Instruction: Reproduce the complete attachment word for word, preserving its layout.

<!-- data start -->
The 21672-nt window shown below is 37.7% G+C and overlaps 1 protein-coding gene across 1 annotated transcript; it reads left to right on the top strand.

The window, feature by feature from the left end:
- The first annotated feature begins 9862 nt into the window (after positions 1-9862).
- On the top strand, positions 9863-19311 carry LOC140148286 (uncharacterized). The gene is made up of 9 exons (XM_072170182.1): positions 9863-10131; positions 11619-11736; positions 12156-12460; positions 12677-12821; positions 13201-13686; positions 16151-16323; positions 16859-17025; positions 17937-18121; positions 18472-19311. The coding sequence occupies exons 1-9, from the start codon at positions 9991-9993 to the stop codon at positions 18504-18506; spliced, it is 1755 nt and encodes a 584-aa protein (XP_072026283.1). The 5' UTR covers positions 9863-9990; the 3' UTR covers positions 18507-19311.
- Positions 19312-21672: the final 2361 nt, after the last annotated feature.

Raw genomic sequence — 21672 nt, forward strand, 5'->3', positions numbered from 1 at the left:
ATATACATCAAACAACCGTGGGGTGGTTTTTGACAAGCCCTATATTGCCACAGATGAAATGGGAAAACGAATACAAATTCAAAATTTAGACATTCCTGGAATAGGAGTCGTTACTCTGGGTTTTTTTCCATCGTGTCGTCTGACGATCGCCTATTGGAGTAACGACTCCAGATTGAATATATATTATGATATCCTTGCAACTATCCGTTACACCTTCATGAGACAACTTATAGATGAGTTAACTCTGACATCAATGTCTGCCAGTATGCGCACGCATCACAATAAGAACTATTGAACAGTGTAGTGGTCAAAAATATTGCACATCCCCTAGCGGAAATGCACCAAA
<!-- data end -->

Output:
The 21672-nt window shown below is 37.7% G+C and overlaps 1 protein-coding gene across 1 annotated transcript; it reads left to right on the top strand.

The window, feature by feature from the left end:
- The first annotated feature begins 9862 nt into the window (after positions 1-9862).
- On the top strand, positions 9863-19311 carry LOC140148286 (uncharacterized). The gene is made up of 9 exons (XM_072170182.1): positions 9863-10131; positions 11619-11736; positions 12156-12460; positions 12677-12821; positions 13201-13686; positions 16151-16323; positions 16859-17025; positions 17937-18121; positions 18472-19311. The coding sequence occupies exons 1-9, from the start codon at positions 9991-9993 to the stop codon at positions 18504-18506; spliced, it is 1755 nt and encodes a 584-aa protein (XP_072026283.1). The 5' UTR covers positions 9863-9990; the 3' UTR covers positions 18507-19311.
- Positions 19312-21672: the final 2361 nt, after the last annotated feature.

Raw genomic sequence — 21672 nt, forward strand, 5'->3', positions numbered from 1 at the left:
ATATACATCAAACAACCGTGGGGTGGTTTTTGACAAGCCCTATATTGCCACAGATGAAATGGGAAAACGAATACAAATTCAAAATTTAGACATTCCTGGAATAGGAGTCGTTACTCTGGGTTTTTTTCCATCGTGTCGTCTGACGATCGCCTATTGGAGTAACGACTCCAGATTGAATATATATTATGATATCCTTGCAACTATCCGTTACACCTTCATGAGACAACTTATAGATGAGTTAACTCTGACATCAATGTCTGCCAGTATGCGCACGCATCACAATAAGAACTATTGAACAGTGTAGTGGTCAAAAATATTGCACATCCCCTAGCGGAAATGCACCAAA